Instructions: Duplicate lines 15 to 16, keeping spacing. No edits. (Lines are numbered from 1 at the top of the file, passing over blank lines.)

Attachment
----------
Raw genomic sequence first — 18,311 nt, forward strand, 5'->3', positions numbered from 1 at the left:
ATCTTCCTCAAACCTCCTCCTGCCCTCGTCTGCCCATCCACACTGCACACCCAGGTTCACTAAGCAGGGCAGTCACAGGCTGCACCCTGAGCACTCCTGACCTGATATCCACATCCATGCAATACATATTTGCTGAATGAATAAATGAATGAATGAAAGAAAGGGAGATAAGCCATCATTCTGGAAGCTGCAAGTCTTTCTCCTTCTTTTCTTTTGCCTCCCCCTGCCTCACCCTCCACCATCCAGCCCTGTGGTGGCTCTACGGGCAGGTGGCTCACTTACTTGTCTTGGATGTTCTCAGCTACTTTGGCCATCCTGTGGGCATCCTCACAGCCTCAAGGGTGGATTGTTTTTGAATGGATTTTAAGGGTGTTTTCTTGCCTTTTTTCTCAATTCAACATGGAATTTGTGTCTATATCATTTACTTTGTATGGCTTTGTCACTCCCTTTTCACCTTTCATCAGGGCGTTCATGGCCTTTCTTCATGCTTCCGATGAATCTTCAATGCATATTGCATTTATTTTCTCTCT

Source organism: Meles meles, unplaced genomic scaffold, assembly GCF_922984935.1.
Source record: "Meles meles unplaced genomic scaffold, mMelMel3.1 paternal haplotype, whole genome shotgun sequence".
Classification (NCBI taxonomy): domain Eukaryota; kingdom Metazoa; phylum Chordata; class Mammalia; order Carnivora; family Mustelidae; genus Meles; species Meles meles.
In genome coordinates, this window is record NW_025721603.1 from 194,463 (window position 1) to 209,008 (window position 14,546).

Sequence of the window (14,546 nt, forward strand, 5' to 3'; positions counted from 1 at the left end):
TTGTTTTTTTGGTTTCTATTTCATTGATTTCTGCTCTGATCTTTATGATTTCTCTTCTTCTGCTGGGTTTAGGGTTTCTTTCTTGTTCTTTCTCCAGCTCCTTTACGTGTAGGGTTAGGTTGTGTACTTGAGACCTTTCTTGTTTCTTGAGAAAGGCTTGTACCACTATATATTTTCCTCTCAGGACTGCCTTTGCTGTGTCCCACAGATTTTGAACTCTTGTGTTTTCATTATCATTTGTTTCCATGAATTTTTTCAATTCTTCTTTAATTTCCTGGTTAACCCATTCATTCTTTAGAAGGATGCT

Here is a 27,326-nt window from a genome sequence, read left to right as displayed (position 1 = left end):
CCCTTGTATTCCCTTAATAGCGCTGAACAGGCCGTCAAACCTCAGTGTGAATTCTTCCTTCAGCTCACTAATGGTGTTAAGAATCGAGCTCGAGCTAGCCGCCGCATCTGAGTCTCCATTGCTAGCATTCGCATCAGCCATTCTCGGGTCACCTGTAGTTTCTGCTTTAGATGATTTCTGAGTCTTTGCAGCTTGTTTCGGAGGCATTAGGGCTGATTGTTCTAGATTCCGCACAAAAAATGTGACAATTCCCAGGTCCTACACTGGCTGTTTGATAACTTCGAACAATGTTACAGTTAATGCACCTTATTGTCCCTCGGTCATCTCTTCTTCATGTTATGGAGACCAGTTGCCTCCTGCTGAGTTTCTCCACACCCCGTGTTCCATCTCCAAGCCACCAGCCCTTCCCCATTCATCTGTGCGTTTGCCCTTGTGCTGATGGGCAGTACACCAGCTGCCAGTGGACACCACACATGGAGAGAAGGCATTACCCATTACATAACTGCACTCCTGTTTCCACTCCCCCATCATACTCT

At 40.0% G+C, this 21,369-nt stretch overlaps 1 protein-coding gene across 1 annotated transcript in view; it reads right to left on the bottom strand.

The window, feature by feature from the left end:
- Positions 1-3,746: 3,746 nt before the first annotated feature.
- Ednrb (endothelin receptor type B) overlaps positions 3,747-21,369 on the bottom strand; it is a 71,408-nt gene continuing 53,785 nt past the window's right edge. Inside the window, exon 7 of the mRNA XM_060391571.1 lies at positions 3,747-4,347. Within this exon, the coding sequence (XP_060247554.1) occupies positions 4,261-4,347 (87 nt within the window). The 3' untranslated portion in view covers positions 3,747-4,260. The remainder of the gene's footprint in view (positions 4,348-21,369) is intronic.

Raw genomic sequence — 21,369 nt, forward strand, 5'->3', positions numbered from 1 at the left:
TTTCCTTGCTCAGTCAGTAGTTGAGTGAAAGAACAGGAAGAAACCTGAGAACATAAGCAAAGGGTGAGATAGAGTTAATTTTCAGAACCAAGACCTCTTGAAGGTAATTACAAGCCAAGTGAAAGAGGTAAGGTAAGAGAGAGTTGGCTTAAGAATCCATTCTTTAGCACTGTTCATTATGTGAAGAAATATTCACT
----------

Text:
Raw genomic sequence — 21,369 nt, forward strand, 5'->3', positions numbered from 1 at the left:
TTTCCTTGCTCAGTCAGTAGTTGAGTGAAAGAACAGGAAGAAACCTGAGAACATAAGCAAAGGGTGAGATAGAGTTAATTTTCAGAACCAAGACCTCTTGAAGGTAATTACAAGCCAAGTGAAAGAGGTAAGGTAAGAGAGAGTTGGCTTAAGAATCCATTCTTTAGCACTGTTCATTATGTGAAGAAATATTCACT